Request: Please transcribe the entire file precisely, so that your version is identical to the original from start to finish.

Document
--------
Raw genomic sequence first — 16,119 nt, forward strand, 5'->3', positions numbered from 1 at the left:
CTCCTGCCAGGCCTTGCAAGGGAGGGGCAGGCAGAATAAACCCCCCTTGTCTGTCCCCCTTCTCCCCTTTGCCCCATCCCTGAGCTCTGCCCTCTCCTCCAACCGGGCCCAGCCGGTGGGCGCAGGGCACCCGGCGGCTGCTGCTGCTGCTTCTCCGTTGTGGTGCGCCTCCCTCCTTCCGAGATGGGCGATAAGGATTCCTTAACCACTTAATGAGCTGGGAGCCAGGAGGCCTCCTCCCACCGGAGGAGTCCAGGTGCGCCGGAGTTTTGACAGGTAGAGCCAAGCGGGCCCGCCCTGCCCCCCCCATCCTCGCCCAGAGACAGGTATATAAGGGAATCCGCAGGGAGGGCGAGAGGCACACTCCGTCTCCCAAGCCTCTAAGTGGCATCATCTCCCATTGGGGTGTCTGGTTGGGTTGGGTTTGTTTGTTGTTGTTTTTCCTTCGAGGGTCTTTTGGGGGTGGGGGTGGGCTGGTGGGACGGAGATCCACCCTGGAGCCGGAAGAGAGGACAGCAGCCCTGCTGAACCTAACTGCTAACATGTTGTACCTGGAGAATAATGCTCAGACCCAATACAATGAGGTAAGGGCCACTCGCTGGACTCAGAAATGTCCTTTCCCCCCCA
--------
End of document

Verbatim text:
Raw genomic sequence first — 16,119 nt, forward strand, 5'->3', positions numbered from 1 at the left:
CTCCTGCCAGGCCTTGCAAGGGAGGGGCAGGCAGAATAAACCCCCCTTGTCTGTCCCCCTTCTCCCCTTTGCCCCATCCCTGAGCTCTGCCCTCTCCTCCAACCGGGCCCAGCCGGTGGGCGCAGGGCACCCGGCGGCTGCTGCTGCTGCTTCTCCGTTGTGGTGCGCCTCCCTCCTTCCGAGATGGGCGATAAGGATTCCTTAACCACTTAATGAGCTGGGAGCCAGGAGGCCTCCTCCCACCGGAGGAGTCCAGGTGCGCCGGAGTTTTGACAGGTAGAGCCAAGCGGGCCCGCCCTGCCCCCCCCATCCTCGCCCAGAGACAGGTATATAAGGGAATCCGCAGGGAGGGCGAGAGGCACACTCCGTCTCCCAAGCCTCTAAGTGGCATCATCTCCCATTGGGGTGTCTGGTTGGGTTGGGTTTGTTTGTTGTTGTTTTTCCTTCGAGGGTCTTTTGGGGGTGGGGGTGGGCTGGTGGGACGGAGATCCACCCTGGAGCCGGAAGAGAGGACAGCAGCCCTGCTGAACCTAACTGCTAACATGTTGTACCTGGAGAATAATGCTCAGACCCAATACAATGAGGTAAGGGCCACTCGCTGGACTCAGAAATGTCCTTTCCCCCCCA